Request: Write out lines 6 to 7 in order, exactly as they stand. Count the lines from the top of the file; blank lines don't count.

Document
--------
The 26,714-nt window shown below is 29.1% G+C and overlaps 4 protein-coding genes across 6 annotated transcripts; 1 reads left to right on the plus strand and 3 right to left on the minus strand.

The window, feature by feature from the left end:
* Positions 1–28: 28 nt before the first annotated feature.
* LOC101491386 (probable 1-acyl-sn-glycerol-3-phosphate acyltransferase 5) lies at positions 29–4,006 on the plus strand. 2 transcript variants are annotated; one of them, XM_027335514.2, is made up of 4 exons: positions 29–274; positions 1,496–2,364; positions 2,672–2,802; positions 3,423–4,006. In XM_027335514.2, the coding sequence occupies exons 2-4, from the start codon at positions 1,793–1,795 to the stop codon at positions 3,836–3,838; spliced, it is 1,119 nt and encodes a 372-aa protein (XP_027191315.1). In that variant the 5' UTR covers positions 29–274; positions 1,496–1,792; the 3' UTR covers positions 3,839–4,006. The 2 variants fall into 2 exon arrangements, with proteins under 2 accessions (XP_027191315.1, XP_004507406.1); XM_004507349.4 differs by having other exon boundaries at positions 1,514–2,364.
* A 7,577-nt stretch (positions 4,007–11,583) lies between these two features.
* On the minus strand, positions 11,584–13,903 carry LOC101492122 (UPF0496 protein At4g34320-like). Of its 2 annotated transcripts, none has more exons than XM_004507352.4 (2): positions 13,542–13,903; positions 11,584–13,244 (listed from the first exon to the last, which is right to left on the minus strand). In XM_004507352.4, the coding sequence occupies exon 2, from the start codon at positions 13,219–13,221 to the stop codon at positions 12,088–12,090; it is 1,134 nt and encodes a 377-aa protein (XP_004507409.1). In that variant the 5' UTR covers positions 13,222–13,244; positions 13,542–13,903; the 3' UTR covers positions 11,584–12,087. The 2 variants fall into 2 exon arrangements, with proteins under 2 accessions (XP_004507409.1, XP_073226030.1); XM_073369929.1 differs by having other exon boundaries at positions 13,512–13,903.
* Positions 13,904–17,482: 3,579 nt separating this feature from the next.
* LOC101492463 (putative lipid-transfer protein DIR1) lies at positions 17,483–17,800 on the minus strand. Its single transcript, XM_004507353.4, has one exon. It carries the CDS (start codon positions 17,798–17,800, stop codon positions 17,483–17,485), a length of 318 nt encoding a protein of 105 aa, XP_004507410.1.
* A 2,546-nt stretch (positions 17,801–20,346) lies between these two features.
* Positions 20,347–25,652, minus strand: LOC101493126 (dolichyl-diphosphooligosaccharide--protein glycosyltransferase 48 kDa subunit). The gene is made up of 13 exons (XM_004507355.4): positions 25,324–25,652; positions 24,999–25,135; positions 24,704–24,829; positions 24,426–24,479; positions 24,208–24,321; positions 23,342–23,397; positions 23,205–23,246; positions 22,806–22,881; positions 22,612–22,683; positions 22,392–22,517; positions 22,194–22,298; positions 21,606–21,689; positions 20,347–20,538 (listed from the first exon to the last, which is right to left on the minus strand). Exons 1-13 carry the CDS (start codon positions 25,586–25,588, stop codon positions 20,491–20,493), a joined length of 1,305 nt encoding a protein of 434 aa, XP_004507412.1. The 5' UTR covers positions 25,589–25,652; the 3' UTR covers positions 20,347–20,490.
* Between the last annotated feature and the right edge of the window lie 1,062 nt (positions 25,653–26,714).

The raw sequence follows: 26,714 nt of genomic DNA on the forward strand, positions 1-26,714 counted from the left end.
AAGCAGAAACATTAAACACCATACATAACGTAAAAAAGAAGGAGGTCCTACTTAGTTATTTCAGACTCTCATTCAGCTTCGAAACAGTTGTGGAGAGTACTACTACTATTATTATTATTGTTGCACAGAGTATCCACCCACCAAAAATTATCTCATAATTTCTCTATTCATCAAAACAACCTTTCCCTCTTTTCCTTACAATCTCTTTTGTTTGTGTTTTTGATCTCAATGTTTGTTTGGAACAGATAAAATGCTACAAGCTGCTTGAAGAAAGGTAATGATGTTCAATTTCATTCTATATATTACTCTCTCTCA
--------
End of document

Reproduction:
* On the minus strand, positions 11,584–13,903 carry LOC101492122 (UPF0496 protein At4g34320-like). Of its 2 annotated transcripts, none has more exons than XM_004507352.4 (2): positions 13,542–13,903; positions 11,584–13,244 (listed from the first exon to the last, which is right to left on the minus strand). In XM_004507352.4, the coding sequence occupies exon 2, from the start codon at positions 13,219–13,221 to the stop codon at positions 12,088–12,090; it is 1,134 nt and encodes a 377-aa protein (XP_004507409.1). In that variant the 5' UTR covers positions 13,222–13,244; positions 13,542–13,903; the 3' UTR covers positions 11,584–12,087. The 2 variants fall into 2 exon arrangements, with proteins under 2 accessions (XP_004507409.1, XP_073226030.1); XM_073369929.1 differs by having other exon boundaries at positions 13,512–13,903.
* Positions 13,904–17,482: 3,579 nt separating this feature from the next.